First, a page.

OKLAHOMA CITY – A bill requiring dyslexia screening for early elementary students not reading on grade level passed the Senate on Wednesday and heads to the governor’s desk to await being signed into law.
House Bill 2804, authored by House Majority Leader Mike Sanders, R-Kingfisher, and Sen. Stephanie Bice, R-Oklahoma City, passed the Senate with a vote of 46-0. It previously passed the House 92-1.
The measure requires screening for dyslexia for students in kindergarten through third grade who are not reading on grade level beginning in the 2022-23 school year.
"Early screening for this disorder is a game-changer for struggling students," Sanders said. "Research is clear that when students with dyslexia are identified early and supported, they quickly catch up to their peers in reading and other academic subjects. This changes their trajectory in school and improves their lives in immeasurable ways."
Bice added, "I’m proud to carry legislation that addresses an overlooked issue in Oklahoma. This is personal to me because my godson was diagnosed with dyslexia. The sooner we can provide early dyslexia screening, the better their educational outcomes will be."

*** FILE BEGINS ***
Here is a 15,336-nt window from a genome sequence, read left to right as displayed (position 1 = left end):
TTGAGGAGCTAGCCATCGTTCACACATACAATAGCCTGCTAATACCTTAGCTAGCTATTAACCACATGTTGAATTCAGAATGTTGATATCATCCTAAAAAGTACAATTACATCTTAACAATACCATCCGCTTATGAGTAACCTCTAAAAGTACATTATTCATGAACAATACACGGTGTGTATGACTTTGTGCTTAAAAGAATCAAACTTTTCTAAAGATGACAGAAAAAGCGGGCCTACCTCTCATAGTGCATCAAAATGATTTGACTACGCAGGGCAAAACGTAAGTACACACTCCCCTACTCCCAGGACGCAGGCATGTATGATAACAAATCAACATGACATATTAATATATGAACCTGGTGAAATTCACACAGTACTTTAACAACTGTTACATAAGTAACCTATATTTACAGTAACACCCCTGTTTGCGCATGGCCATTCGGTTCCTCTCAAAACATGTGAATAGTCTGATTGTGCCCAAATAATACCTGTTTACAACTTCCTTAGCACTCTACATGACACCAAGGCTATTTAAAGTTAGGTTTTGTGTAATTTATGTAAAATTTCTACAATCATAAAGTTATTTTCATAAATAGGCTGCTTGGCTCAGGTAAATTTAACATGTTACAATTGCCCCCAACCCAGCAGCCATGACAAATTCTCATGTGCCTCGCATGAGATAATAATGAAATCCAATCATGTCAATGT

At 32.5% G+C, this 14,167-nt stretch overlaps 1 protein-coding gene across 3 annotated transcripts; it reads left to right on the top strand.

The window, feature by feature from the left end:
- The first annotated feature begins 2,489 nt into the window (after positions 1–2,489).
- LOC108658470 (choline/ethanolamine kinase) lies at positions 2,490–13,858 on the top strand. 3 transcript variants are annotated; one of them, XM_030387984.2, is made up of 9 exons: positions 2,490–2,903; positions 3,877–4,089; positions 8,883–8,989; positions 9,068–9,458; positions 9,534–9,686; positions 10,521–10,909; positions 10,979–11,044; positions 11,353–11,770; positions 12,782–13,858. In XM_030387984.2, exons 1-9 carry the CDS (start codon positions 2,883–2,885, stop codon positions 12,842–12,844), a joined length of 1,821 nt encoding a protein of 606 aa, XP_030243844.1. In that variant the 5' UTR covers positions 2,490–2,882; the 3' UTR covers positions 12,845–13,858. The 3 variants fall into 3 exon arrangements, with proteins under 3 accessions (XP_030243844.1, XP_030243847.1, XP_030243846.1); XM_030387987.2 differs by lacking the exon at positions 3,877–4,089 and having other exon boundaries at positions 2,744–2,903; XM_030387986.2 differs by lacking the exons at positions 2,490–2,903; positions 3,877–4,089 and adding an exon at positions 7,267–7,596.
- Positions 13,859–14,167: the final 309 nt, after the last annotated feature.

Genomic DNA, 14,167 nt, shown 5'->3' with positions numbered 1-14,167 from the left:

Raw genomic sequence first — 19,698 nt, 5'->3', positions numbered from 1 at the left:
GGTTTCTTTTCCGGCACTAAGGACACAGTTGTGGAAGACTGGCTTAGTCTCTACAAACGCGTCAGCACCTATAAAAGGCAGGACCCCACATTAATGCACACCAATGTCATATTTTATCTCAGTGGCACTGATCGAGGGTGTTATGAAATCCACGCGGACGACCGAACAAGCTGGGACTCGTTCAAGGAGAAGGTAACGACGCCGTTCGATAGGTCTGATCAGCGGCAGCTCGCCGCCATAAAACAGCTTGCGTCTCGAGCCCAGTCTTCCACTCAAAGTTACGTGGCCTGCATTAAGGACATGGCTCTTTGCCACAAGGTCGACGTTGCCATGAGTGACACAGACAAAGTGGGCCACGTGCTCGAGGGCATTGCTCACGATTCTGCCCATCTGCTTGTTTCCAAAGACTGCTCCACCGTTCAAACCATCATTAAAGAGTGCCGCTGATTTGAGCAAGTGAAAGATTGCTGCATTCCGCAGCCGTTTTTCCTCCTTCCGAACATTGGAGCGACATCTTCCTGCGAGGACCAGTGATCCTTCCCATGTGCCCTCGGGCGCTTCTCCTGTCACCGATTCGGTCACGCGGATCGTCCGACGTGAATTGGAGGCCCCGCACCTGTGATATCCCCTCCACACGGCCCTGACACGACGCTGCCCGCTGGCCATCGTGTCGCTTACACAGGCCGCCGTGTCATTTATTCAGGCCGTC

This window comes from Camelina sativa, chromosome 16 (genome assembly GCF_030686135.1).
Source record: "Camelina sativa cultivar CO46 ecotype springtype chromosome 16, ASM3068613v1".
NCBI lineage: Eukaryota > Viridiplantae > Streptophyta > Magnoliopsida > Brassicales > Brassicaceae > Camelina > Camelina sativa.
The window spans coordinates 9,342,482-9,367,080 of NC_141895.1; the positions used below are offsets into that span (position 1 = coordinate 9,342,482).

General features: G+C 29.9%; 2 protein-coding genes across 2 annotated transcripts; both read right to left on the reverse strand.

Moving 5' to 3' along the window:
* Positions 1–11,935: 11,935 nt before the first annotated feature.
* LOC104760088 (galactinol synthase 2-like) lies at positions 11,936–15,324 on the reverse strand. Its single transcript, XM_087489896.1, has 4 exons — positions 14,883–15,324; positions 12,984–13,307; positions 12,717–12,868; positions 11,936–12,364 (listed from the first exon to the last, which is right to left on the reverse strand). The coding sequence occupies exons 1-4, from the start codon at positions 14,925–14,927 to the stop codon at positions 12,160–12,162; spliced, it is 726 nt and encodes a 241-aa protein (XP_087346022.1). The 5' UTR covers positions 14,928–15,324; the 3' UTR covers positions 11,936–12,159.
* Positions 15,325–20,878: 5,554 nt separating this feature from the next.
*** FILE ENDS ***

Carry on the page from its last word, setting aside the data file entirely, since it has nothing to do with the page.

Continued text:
House Bill 2804 would require any student enrolled in kindergarten through third grade in an Oklahoma public school who is not meeting grade-level targets in reading after the beginning of the school year, to be screened for dyslexia beginning with the 2022-2023 school year.
The measure requires the State Board of Education to develop policies for dyslexia screening, and to adopt a list of approved qualified dyslexia screening tools. The bill also requires school districts to provide the State Department of Education with data about dyslexia, including the number of students screened for dyslexia each year, the number of students identified, and the process used to evaluate students.
"Early identification of risk factors for dyslexia is the exact type of information we wish our sons’ teachers had available when they were in early elementary" said Michelle Keiper and Tiffany Jenkins of Decoding Dyslexia Oklahoma. "Instead, both of our sons struggled with the shame of being a struggling reader and teachers who were not able to target their reading intervention needs. We are excited to see this change happening for our next generation of struggling readers."
Last year, Sanders secured passage of House Bill 1228, which provides professional development for teachers across Oklahoma to help them better recognize signs of dyslexia in their students. Adding screening through HB 2804 was the logical next step, he said.
Sanders also authored legislation this year to add the Dyslexia Handbook to the list of tools available to teachers, parents and school administrators at no cost through the State Department of Education. Sanders said all of the legislation was a recommendation by the Dyslexia and Education Task Force and the SDE as well as Decoding Dyslexia Oklahoma.